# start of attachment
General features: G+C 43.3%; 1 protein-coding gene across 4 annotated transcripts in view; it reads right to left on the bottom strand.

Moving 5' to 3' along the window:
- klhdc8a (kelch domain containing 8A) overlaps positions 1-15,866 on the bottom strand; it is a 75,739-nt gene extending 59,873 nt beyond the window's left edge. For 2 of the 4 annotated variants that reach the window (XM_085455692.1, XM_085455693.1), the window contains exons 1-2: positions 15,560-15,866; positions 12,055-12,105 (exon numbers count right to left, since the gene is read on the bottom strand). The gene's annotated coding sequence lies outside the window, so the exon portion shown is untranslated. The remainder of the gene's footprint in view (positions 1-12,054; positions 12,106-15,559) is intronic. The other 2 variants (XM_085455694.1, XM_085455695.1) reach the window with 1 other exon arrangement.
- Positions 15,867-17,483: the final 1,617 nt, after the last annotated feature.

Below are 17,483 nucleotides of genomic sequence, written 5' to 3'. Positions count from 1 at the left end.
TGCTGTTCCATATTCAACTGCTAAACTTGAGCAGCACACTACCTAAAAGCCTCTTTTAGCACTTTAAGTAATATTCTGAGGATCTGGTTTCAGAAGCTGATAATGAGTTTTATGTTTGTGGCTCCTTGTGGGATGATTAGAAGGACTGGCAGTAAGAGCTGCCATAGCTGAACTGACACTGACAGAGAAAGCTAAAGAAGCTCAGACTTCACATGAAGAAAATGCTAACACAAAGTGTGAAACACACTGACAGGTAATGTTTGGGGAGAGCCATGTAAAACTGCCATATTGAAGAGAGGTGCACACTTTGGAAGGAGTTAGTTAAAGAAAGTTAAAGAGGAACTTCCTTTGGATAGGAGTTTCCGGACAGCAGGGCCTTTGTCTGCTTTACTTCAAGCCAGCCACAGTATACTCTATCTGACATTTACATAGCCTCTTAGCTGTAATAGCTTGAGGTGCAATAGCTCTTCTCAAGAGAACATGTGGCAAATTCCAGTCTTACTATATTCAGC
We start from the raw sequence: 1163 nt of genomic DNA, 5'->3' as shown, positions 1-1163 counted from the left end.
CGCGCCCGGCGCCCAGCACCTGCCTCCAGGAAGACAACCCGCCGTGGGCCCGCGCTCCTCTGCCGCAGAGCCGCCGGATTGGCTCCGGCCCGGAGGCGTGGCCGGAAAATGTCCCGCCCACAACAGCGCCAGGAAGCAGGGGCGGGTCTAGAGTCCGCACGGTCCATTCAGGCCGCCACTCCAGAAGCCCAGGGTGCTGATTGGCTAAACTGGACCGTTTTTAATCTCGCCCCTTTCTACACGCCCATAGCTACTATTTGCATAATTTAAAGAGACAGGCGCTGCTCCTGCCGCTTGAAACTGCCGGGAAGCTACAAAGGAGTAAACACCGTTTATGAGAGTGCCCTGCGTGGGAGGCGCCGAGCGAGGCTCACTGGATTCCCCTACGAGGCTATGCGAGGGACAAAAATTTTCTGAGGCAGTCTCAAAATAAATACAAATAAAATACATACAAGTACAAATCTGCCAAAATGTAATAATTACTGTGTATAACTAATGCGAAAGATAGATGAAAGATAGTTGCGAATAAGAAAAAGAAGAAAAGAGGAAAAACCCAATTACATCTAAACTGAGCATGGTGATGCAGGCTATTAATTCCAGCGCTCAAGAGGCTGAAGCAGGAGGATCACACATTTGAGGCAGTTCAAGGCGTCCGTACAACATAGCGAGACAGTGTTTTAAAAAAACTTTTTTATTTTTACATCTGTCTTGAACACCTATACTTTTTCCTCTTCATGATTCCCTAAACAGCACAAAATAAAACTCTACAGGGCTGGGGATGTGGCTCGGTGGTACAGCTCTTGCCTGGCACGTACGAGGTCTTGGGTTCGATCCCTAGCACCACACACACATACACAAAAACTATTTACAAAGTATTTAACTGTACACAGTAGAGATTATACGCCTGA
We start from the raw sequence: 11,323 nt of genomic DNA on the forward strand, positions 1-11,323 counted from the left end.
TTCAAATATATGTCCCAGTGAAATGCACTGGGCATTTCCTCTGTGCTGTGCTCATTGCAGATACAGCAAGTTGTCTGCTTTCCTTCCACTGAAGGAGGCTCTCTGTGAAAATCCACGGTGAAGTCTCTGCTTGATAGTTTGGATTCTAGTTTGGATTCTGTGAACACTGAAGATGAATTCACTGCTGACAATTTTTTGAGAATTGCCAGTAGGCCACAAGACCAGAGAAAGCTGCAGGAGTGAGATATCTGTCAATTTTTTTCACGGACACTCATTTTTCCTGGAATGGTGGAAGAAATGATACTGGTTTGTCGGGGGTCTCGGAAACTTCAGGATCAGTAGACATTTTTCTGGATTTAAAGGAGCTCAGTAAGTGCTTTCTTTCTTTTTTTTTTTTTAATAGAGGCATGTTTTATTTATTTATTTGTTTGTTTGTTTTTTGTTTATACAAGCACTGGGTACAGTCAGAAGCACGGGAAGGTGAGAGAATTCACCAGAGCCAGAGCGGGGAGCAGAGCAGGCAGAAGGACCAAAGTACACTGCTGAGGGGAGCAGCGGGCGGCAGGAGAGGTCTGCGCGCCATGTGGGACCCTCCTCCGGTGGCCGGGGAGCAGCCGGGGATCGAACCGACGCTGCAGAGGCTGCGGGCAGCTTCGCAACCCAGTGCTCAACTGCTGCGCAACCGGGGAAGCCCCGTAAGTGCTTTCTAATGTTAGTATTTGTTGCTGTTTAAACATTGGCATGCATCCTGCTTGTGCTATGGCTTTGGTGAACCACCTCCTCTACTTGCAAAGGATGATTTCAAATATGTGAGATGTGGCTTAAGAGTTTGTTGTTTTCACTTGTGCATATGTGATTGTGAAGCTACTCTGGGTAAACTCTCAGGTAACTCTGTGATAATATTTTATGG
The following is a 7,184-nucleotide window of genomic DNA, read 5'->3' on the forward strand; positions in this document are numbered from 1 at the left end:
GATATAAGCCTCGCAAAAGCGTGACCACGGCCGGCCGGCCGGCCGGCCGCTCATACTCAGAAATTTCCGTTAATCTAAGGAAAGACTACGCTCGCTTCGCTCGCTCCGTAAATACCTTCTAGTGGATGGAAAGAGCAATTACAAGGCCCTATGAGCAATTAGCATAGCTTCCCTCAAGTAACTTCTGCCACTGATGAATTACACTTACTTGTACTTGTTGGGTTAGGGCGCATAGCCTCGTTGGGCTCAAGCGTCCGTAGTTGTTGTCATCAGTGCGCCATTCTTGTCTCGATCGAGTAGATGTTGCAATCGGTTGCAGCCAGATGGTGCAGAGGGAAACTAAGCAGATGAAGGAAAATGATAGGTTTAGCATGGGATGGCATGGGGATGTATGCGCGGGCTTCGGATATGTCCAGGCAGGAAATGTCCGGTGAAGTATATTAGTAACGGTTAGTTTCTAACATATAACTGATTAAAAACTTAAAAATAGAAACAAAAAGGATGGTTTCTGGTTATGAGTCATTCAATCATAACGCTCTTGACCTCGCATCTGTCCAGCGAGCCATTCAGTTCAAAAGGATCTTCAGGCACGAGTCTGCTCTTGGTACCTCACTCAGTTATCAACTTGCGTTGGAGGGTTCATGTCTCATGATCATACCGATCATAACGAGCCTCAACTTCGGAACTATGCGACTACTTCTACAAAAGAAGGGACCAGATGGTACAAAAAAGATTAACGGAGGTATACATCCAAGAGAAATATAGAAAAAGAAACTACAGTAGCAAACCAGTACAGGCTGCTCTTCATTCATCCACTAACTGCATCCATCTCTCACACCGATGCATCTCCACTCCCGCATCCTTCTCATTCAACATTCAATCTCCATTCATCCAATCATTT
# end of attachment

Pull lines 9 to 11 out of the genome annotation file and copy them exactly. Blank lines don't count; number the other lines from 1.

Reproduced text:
We start from the raw sequence: 11,323 nt of genomic DNA on the forward strand, positions 1-11,323 counted from the left end.
TTCAAATATATGTCCCAGTGAAATGCACTGGGCATTTCCTCTGTGCTGTGCTCATTGCAGATACAGCAAGTTGTCTGCTTTCCTTCCACTGAAGGAGGCTCTCTGTGAAAATCCACGGTGAAGTCTCTGCTTGATAGTTTGGATTCTAGTTTGGATTCTGTGAACACTGAAGATGAATTCACTGCTGACAATTTTTTGAGAATTGCCAGTAGGCCACAAGACCAGAGAAAGCTGCAGGAGTGAGATATCTGTCAATTTTTTTCACGGACACTCATTTTTCCTGGAATGGTGGAAGAAATGATACTGGTTTGTCGGGGGTCTCGGAAACTTCAGGATCAGTAGACATTTTTCTGGATTTAAAGGAGCTCAGTAAGTGCTTTCTTTCTTTTTTTTTTTTTAATAGAGGCATGTTTTATTTATTTATTTGTTTGTTTGTTTTTTGTTTATACAAGCACTGGGTACAGTCAGAAGCACGGGAAGGTGAGAGAATTCACCAGAGCCAGAGCGGGGAGCAGAGCAGGCAGAAGGACCAAAGTACACTGCTGAGGGGAGCAGCGGGCGGCAGGAGAGGTCTGCGCGCCATGTGGGACCCTCCTCCGGTGGCCGGGGAGCAGCCGGGGATCGAACCGACGCTGCAGAGGCTGCGGGCAGCTTCGCAACCCAGTGCTCAACTGCTGCGCAACCGGGGAAGCCCCGTAAGTGCTTTCTAATGTTAGTATTTGTTGCTGTTTAAACATTGGCATGCATCCTGCTTGTGCTATGGCTTTGGTGAACCACCTCCTCTACTTGCAAAGGATGATTTCAAATATGTGAGATGTGGCTTAAGAGTTTGTTGTTTTCACTTGTGCATATGTGATTGTGAAGCTACTCTGGGTAAACTCTCAGGTAACTCTGTGATAATATTTTATGG
The following is a 7,184-nucleotide window of genomic DNA, read 5'->3' on the forward strand; positions in this document are numbered from 1 at the left end: